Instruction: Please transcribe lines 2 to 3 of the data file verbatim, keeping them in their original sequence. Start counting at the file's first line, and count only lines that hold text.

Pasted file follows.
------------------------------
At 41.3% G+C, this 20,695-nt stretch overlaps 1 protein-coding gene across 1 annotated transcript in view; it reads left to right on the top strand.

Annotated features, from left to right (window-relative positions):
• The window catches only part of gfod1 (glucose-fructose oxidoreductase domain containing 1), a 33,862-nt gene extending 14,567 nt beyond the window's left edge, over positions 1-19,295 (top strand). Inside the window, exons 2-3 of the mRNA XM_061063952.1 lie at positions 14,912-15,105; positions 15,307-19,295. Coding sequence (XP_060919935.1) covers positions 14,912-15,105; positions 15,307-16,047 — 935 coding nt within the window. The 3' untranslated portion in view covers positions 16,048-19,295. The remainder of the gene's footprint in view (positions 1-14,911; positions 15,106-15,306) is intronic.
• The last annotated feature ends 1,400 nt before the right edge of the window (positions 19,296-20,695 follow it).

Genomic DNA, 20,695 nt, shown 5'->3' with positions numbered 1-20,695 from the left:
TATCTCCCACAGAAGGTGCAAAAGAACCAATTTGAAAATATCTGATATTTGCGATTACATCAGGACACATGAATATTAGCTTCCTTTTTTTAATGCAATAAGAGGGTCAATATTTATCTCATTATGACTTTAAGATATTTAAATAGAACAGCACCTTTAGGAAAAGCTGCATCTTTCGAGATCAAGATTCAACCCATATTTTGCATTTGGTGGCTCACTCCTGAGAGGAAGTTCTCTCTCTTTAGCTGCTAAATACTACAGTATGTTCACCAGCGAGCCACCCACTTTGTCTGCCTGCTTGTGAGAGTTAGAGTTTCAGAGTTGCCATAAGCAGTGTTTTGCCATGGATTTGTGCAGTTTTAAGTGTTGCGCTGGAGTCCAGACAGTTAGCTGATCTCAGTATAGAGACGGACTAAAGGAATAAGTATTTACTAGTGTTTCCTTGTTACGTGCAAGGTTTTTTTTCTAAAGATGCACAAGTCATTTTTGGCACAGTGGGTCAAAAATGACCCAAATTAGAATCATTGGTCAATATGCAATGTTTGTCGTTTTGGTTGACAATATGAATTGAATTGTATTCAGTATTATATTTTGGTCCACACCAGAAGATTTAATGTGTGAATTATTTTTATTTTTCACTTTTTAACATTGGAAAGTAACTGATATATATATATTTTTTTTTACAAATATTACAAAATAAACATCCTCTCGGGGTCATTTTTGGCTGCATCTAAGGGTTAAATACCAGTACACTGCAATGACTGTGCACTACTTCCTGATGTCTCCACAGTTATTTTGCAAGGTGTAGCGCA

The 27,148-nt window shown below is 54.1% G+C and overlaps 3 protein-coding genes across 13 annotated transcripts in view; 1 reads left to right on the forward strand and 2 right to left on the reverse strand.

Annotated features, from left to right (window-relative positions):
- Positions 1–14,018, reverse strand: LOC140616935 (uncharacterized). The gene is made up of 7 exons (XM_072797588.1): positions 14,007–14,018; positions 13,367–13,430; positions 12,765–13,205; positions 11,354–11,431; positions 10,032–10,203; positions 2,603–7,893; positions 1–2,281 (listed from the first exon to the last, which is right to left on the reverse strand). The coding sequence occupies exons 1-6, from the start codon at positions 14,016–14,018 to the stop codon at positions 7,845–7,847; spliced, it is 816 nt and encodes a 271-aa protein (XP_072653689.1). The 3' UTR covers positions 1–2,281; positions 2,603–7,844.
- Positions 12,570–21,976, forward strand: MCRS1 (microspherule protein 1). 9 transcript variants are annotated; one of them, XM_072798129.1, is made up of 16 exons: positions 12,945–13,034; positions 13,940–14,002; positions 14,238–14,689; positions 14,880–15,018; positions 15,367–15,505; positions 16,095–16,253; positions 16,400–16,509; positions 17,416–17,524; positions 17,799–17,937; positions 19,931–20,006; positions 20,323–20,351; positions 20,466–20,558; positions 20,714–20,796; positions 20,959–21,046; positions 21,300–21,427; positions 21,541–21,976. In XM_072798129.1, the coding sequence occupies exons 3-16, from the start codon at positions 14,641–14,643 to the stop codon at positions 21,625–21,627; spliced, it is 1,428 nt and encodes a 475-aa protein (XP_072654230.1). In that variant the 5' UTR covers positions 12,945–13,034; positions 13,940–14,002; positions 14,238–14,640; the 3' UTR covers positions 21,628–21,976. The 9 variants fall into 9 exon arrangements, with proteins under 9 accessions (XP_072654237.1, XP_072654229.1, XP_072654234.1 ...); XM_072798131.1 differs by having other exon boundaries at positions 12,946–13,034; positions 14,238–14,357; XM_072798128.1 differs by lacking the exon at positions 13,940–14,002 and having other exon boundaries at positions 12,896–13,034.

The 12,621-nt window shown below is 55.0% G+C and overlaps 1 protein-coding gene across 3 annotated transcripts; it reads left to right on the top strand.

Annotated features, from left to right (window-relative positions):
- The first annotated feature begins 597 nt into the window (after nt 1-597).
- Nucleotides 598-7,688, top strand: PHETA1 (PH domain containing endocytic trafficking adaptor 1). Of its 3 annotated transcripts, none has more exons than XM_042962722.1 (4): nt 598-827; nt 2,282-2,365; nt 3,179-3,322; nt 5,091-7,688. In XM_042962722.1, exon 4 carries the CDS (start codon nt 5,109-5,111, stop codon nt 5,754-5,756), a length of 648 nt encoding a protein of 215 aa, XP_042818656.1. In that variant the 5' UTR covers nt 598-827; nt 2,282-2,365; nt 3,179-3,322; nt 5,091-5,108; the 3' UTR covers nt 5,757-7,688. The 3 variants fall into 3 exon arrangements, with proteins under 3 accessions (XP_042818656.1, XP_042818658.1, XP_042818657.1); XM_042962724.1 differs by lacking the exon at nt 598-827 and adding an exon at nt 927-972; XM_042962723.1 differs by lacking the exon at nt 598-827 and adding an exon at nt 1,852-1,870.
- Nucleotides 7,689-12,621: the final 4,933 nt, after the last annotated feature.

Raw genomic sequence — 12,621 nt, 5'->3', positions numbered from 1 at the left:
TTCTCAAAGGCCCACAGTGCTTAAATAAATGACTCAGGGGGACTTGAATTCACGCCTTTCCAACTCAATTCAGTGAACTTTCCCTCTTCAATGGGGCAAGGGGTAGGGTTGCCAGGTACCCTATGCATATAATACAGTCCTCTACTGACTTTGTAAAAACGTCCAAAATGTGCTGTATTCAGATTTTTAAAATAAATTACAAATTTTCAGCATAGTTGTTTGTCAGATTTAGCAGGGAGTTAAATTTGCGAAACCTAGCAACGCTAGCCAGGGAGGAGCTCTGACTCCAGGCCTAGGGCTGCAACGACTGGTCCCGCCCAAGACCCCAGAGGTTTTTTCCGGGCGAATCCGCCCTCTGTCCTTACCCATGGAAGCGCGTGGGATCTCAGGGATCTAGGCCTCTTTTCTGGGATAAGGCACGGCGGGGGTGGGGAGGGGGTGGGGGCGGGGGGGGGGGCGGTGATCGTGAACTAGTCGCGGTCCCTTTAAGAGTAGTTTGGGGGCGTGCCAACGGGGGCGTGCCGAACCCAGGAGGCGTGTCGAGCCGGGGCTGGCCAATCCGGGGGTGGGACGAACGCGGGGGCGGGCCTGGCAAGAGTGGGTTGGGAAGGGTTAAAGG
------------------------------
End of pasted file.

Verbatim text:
Annotated features, from left to right (window-relative positions):
• The window catches only part of gfod1 (glucose-fructose oxidoreductase domain containing 1), a 33,862-nt gene extending 14,567 nt beyond the window's left edge, over positions 1-19,295 (top strand). Inside the window, exons 2-3 of the mRNA XM_061063952.1 lie at positions 14,912-15,105; positions 15,307-19,295. Coding sequence (XP_060919935.1) covers positions 14,912-15,105; positions 15,307-16,047 — 935 coding nt within the window. The 3' untranslated portion in view covers positions 16,048-19,295. The remainder of the gene's footprint in view (positions 1-14,911; positions 15,106-15,306) is intronic.